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Greyhound killer caged

A CRUEL thug who shot a greyhound and cut off its ears has been jailed for six months and banned from keeping animals for life. Greyhound track groundsman Andrew Gough was sentenced by magistrates in Caerphilly, South Wales last month after he was convicted of cruelty to a Greyhound that raced under the name of Last Hope.

The dog was put down after an offence magistrates said was "totally unacceptable in a civilised society".

Gough, 28, from Tir-y-berth, Rhymney Valley, plans to appeal. Rod Smith, defending, said Gough was adamant he was not responsible for the dog's death.

As previously reported by OUR DOGS, the black male greyhound (later found to have been called Rusty or sometimes Charlie) was discovered on April 30th by a dog walker who heard him whimpering in agony in a rubbish tip on Fochriw Mountain in the Rhymney Valley, South Wales.

Rusty had been injured in several ways, including being shot in the head with a retractable bolt gun and his ears had been hacked off (presumably, because they contained tattoos that could identify him).Despite this appalling torture, Rusty was still alive - and wagging his tail - but his injuries were so extensive that he was later put to sleep by a vet.

In his last week of life, Rusty had been raced at all three greyhound tracks in South Wales and it is no coincidence that he was mutilated and dumped just a few miles away from two of those tracks.

A police investigation took place, with the involvement of several Greyhound rescue groups. Rusty’s owner was traced and, as the court heard, a truly horrific story of human cruelty and greed unfolded.

In their evidence to the court, both Rusty's owner, John Hurley, and trainer, Mark Emmett, admitted they called Gough in to kill him after he performed badly at the Warwick track on April 25th, due to a toe injury, which ended his racing career. The following Saturday, the trio went to race dogs at Hinckley, where Hurley paid Gough £10 for the killing while they were drinking in the bar.

After being shown photographs of Rusty's body by police, Hurley and Emmett admitted they had asked Gough to kill Rusty and that the dog in the photographs was him.

It emerged from the evidence that Gough had mutilated Rusty on Friday, April 30th and he had lain, suffering on the mountain, until being discovered two days later, on the Sunday.

Amazingly, despite their despicable behaviour in handing over Rusty to be killed, Hurley and Emmett could not be prosecuted, as it is not actually illegal for a person to have their own dog shot.

Rescue group Greyhound Action has received information that Gough was one of several greyhound ‘executioners’ in South Wales, who kill dogs for other owners and trainers, in order that they can avoid the cost of having them euthanased by a vet.

Gough failed to turn up for his trial at Blackwood Magistrates’ Court, South Wales, on Monday, November 22nd and the case went ahead in his absence, with the magistrates issuing a warrant for his arrest after finding him guilty. Magistrates refused a submission to reopen the case to hear more evidence and Gough was arrested and brought to court for sentencing on Wednesday, December 22nd. In a show of arrogance and disregard, Gough blew kisses at protesters on his arrival in court.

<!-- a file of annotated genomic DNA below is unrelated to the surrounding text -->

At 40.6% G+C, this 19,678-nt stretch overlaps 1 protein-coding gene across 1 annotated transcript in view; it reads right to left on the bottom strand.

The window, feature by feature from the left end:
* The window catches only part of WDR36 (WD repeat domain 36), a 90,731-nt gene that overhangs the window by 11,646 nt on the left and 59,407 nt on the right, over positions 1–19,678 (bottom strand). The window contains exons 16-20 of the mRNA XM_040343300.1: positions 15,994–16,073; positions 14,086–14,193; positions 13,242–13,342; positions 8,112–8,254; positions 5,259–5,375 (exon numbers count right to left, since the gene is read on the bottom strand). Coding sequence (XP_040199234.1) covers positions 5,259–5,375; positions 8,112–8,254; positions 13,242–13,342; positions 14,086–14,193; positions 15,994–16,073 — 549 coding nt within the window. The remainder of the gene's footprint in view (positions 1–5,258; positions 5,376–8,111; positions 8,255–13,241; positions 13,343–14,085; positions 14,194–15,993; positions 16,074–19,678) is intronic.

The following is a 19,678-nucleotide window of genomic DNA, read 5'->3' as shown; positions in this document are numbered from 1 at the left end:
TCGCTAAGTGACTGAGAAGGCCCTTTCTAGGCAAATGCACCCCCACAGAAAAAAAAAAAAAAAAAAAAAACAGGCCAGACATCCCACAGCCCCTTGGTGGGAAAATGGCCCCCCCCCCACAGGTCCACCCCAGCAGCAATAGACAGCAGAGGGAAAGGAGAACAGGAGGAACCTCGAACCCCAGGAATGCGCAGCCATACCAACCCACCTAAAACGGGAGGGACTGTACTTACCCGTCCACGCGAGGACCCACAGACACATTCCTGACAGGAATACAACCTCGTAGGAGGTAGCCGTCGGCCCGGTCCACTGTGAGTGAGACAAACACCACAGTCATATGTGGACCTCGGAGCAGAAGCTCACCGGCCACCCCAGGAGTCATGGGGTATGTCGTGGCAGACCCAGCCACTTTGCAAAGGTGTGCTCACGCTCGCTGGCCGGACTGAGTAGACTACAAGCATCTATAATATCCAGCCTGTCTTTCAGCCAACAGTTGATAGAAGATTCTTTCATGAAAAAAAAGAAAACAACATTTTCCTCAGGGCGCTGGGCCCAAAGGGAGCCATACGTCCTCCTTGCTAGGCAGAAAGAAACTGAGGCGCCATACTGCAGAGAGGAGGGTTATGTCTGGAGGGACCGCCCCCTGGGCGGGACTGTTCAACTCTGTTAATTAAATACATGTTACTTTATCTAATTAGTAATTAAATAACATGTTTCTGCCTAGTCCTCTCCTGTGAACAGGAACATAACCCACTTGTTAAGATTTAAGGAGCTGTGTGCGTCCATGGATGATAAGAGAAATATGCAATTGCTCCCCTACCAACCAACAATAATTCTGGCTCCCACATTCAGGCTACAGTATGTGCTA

Victor Watkins, chairman of the bench, said: "This was deliberate and odious attack on a vulnerable dog, to end its life, and to render its identity unrecognisable.

‘Charlie clearly endured lengthy suffering in the failed attempt to take his life. This was carried out to such a shocking degree that it's totally unacceptable in a civilised society.’

Gough showed no emotion as he was sentenced to six months’; imprisonment – the maximum term allowed under current legislation for cruelty to animals.

Reports by both the All Party Group for Animal Welfare in the Welsh National Assembly and Greyhound Rescue Wales suggest that hundreds of greyhounds are discarded and killed, often by shooting, in the region every year, when no longer required by the racing industry.

Tony Peters of Greyhound Action told OUR DOGS: "Greyhound Action is calling on the Welsh National Assembly and the relevant local authorities to do all in their powers to close the three greyhound tracks in South Wales and so put an end to this annual slaughter.

"We have also renewed our call for the general public to boycott greyhound racing, as it is not just certain wicked individuals who are responsible for this appalling cruelty, but the greyhound racing industry as a whole, for creating a situation where dogs are regarded merely as money-making commodities and racing machines to be ruthlessly disposed of when considered no longer fit for the purpose.

"Andrew Gough and the owner and trainer involved in this case were associated with independent or "flapping" tracks in South Wales and the Midlands. There is no doubt that those involved in the running of the larger licensed tracks will seek, as they so often do, to pin the blame for the abandonment and slaughter of greyhounds on the independent tracks and refuse to take any responsibility for the appalling treatment of these dogs.

"However, it is the licensed tracks that must shoulder most of the blame, because, as much larger operations, they create the bulk of the demand for greyhounds to be bred, and most of the dogs running on independent tracks are those disposed of by licensed track trainers."

On the Sunday nearest to April 30th every year, Greyhound Action intend to hold a ‘Remembering Rusty’ event, consisting of a solemn remembrance ceremony at the place where he was found and an education day, along with stalls and information points at a nearby park. The first event is scheduled for May 1st 2005.